Bio: Barney Ashton-Bullock, is the poet/librettist in the ‘Andy Bell is Torsten’ music-theatre-poetry collective and he narrates his own verse on the Downes Braide Association albums. He is the founder of Soho Poetry Nights. He has poetry published, or pending publication, in a wide range of cult poetry journals**, in the ‘Avalanches In Poetry’ tribute anthology to Leonard Cohen, in the Dreich pamphlet ‘Famous’, in the Pilot Press ‘Queer Anthology Of Healing’ and in the ‘Soho Nights’ anthologies published by The Society Club Press who also published his first collection ‘Schema/Stasis’ in 2017. His latest poetry pamphlet ‘Café Kaput!’ was published by Broken Sleep Books in 2020. (**the Wellington Street Review, the New River Press Yearbook, SPAMzine, Re-Side Magazine, -algia Press, Scab Mag, Pink Plastic House Journal, Lucky Pierre Zine, Poetry Bus, Neuro Logical Magazine and the Babel Tower Notice Board)
Bio: Sadie (@saccharinequeen) Sadie Maskery lives in Scotland by the sea with her family. Her writing will be found in various publications both online and in print, and she can be found on Twitter as @saccharinequeen where she describes herself, optimistically, as “functioning adequately “.
*From the Fevers of the Mind Press Presents the Poets of 2020*
All of the poems that follow first appeared in their original, unedited forms on the WombwellRainbow blog. Thank you to Paul Brookes for curating with such care, and the artists (MaryFrances Ness, James Knight, and Sue Harpham) who provided images for the month-long ekphrastic challenge which inspired them
Sun’s first sleep-breath sweets the dropped shoulder
of Te Puia o Whakaari, her bones in early mistlight all grace
and delicate pickings, gulled clavicles of a hard dancer, stilled
Coiled tension is resting. It is hard to recognise a haunting
in the rose-gilt of a sunrise. Do you know her name, when you recognised it
did you forget to exhale? Release your living now to cloud
the pane we do not see – deep scratches creep across this vision.
The guardians are always here to remind you – this light, it may change any moment.
*(In memory of those lost in the eruption of Whakaari on 9 December 2019. One translation of the te reo Māori name of this volcano forms the title of this poem)
Hold the river
You told me you haven’t been outside in 57 days and tonight the river is a dropped ribbon, limp and lost and the sharp stones of the trail as I begin to run become the sound of something chewing. The faster we go, the faster we’re eaten. You are moving, in the lines of your confinement, so slowly now you’ve become a painting in my head – static – existing never to be touched. And in the guilty, lucky air down here we’re starting up the engines and on my knees in the soft mud I can hear the first plane for months, idling beyond the water. I’d wish you were here, but the wind is whipping up cold, and the coming dark is frantic with sudden birds, woken startled from their neat new nests along the runway.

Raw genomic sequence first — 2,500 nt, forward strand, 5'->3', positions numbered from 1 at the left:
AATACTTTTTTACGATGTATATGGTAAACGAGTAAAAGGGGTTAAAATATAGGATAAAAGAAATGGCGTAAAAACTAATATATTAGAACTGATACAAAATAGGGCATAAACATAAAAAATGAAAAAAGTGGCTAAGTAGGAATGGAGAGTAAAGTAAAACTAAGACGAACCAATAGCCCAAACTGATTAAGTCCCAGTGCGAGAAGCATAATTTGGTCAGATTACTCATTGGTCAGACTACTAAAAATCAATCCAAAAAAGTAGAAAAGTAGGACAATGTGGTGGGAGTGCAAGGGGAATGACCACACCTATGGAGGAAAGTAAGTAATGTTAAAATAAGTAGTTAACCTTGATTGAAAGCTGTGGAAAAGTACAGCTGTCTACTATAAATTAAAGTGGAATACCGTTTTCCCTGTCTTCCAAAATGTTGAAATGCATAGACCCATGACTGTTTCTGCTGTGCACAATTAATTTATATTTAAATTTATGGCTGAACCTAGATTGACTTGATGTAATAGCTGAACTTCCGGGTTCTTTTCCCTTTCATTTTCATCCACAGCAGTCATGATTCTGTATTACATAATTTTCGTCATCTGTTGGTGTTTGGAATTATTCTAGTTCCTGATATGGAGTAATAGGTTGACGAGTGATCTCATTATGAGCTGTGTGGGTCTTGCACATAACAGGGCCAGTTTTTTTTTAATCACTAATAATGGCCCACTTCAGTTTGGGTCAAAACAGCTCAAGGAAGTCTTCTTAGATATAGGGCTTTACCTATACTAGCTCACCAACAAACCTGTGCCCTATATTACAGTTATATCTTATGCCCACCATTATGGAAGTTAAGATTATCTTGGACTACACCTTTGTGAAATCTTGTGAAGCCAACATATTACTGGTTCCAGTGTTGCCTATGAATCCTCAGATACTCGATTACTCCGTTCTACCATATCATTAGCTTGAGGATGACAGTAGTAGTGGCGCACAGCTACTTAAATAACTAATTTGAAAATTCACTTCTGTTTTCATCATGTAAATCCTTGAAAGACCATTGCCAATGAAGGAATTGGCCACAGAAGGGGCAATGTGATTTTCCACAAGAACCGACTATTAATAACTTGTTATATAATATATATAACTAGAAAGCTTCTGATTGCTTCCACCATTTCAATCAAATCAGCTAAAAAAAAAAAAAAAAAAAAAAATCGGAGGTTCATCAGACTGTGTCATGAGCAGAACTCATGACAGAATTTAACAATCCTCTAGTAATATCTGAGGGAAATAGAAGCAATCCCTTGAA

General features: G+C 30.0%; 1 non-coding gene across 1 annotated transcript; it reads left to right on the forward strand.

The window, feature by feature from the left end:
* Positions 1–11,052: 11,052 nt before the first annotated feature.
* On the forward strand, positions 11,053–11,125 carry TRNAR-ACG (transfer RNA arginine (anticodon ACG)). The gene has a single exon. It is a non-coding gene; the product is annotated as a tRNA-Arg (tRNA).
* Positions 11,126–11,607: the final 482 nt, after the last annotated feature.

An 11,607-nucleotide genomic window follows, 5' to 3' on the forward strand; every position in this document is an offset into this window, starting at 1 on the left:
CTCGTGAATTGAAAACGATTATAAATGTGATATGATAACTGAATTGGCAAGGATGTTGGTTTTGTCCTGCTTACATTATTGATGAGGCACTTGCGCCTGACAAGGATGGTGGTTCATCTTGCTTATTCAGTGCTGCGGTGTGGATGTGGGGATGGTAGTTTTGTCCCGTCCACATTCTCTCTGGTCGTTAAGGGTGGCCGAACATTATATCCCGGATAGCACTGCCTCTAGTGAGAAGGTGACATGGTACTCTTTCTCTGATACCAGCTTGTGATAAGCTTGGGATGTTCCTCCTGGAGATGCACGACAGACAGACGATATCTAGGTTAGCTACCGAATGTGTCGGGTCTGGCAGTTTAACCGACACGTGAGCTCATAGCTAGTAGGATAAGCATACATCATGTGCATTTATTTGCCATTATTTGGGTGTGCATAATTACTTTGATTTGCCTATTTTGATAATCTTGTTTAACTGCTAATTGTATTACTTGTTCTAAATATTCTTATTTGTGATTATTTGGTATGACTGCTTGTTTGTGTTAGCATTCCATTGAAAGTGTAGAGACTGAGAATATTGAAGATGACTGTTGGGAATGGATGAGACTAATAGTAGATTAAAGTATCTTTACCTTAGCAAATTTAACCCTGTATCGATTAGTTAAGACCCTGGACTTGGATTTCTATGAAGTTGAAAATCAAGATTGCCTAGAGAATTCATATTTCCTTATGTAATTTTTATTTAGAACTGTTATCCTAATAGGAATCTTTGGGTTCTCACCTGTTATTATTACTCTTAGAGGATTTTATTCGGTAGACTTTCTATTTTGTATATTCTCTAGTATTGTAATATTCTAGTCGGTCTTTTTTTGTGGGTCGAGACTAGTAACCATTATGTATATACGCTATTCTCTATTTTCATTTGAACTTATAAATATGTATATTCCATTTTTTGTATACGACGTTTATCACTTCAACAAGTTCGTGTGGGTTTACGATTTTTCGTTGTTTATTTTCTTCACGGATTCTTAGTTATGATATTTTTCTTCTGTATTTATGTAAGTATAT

Feeding the koi
You save the crusts from the good brown loaf, not truly stale, but tired. On your early walk
through the city gardens, there is a patient round mirror to crumble them into, and in it an unfamiliar creature,
folded and loose in his aspect. He watches you from the water. You have never met his eyes, although you sense they are kind.
This morning, autumn has nodded last orders at the trees and the ember of the squalling sun catches
a plume at his throat, and his blur blushes bright — young with reborn flame. In the dry world the wind arrives
to spread the blaze outwards in ripples from the man standing, the man lying, with his hands full
of burning bread, and when the fish surface their mouths make round holes in his body.
In one tiny circle after another the fire goes out. Cool water — O O O —
welling dark and smooth from the gut. It was always the truth.
What feeds on us that steals our fire. What we feed to remember what we are.
Act like you were never for sale
On those days we were flutter and varnish. Time blown on the tradewinds — toys for the updraft, downdraft, too hard
and brittle-bright for any landing but the spurt and gasp of applause. And on those days we painted the unspeakable
feelings, the ones that never made it into the script, on hot ripe faces with palmed-
palm-sugar and unguent-of-anthers, and on those days those same faces slipslid their gaudied eyes and touched their cheeks
together intimately, brief and baked electric with proper unsaids, and on and on arced those spat-out days when the electric that moved us
moved us wet with big colour in that little pond of footlights all thrashing pick me from the swirl of young eels, him so slender, her good
bright needle-teeth, and on those days company meant only that we played together well, that even the most badly bitten didn’t drop
a word or miss a step, or when they did the faces they’d loved-by-painting bled laughter tainted kindly, and not yet like they smelled a life dripping away
into the water or as if they’d finally bumped against the glass, seen the strings of our dangling tags, and some of that last part
is a lie. But who doesn’t want to lie just as pretty as something made to end up in a prettier box, for now